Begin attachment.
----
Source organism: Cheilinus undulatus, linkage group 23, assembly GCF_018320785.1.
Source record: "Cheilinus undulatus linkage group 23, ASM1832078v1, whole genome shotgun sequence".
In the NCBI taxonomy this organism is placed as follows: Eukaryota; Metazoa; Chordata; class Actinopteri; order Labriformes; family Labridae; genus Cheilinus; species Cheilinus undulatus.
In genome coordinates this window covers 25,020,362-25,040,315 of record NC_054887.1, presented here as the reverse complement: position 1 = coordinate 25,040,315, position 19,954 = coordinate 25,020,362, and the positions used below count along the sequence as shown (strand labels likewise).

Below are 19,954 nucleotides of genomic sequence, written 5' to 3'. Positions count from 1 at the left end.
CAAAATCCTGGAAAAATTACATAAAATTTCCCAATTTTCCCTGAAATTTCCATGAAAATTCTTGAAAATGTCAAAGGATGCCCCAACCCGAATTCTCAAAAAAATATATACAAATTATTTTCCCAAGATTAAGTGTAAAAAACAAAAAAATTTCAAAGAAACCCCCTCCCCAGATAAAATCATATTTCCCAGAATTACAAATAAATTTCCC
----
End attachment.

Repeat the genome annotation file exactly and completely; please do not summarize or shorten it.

Source organism: Cheilinus undulatus, linkage group 23, assembly GCF_018320785.1.
Source record: "Cheilinus undulatus linkage group 23, ASM1832078v1, whole genome shotgun sequence".
In the NCBI taxonomy this organism is placed as follows: Eukaryota; Metazoa; Chordata; class Actinopteri; order Labriformes; family Labridae; genus Cheilinus; species Cheilinus undulatus.
In genome coordinates this window covers 25,020,362-25,040,315 of record NC_054887.1, presented here as the reverse complement: position 1 = coordinate 25,040,315, position 19,954 = coordinate 25,020,362, and the positions used below count along the sequence as shown (strand labels likewise).

Below are 19,954 nucleotides of genomic sequence, written 5' to 3'. Positions count from 1 at the left end.
CAAAATCCTGGAAAAATTACATAAAATTTCCCAATTTTCCCTGAAATTTCCATGAAAATTCTTGAAAATGTCAAAGGATGCCCCAACCCGAATTCTCAAAAAAATATATACAAATTATTTTCCCAAGATTAAGTGTAAAAAACAAAAAAATTTCAAAGAAACCCCCTCCCCAGATAAAATCATATTTCCCAGAATTACAAATAAATTTCCC